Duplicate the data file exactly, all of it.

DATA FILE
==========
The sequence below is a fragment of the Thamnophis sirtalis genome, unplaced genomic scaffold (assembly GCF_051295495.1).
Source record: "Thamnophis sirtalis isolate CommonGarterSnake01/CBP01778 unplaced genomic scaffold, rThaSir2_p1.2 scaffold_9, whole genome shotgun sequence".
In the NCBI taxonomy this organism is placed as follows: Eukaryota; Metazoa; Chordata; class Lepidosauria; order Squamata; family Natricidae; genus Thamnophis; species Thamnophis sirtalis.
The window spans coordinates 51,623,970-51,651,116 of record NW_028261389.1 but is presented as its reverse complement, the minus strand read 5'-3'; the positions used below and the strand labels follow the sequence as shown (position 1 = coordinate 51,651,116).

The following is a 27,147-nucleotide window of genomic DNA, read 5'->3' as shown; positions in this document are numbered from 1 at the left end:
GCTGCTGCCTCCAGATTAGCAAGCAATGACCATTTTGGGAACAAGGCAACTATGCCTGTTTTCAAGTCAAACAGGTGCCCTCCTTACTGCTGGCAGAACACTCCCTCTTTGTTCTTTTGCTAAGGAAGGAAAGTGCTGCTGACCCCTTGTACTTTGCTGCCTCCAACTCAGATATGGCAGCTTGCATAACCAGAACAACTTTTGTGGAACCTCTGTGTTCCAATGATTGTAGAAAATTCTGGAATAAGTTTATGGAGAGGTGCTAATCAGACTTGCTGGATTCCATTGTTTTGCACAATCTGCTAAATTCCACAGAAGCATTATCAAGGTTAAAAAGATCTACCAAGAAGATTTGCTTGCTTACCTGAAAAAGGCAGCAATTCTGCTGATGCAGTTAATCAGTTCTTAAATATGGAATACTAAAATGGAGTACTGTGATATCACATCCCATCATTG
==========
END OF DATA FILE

The sequence below is a fragment of the Thamnophis sirtalis genome, unplaced genomic scaffold (assembly GCF_051295495.1).
Source record: "Thamnophis sirtalis isolate CommonGarterSnake01/CBP01778 unplaced genomic scaffold, rThaSir2_p1.2 scaffold_9, whole genome shotgun sequence".
In the NCBI taxonomy this organism is placed as follows: Eukaryota; Metazoa; Chordata; class Lepidosauria; order Squamata; family Natricidae; genus Thamnophis; species Thamnophis sirtalis.
The window spans coordinates 51,623,970-51,651,116 of record NW_028261389.1 but is presented as its reverse complement, the minus strand read 5'-3'; the positions used below and the strand labels follow the sequence as shown (position 1 = coordinate 51,651,116).

The following is a 27,147-nucleotide window of genomic DNA, read 5'->3' as shown; positions in this document are numbered from 1 at the left end:
GCTGCTGCCTCCAGATTAGCAAGCAATGACCATTTTGGGAACAAGGCAACTATGCCTGTTTTCAAGTCAAACAGGTGCCCTCCTTACTGCTGGCAGAACACTCCCTCTTTGTTCTTTTGCTAAGGAAGGAAAGTGCTGCTGACCCCTTGTACTTTGCTGCCTCCAACTCAGATATGGCAGCTTGCATAACCAGAACAACTTTTGTGGAACCTCTGTGTTCCAATGATTGTAGAAAATTCTGGAATAAGTTTATGGAGAGGTGCTAATCAGACTTGCTGGATTCCATTGTTTTGCACAATCTGCTAAATTCCACAGAAGCATTATCAAGGTTAAAAAGATCTACCAAGAAGATTTGCTTGCTTACCTGAAAAAGGCAGCAATTCTGCTGATGCAGTTAATCAGTTCTTAAATATGGAATACTAAAATGGAGTACTGTGATATCACATCCCATCATTG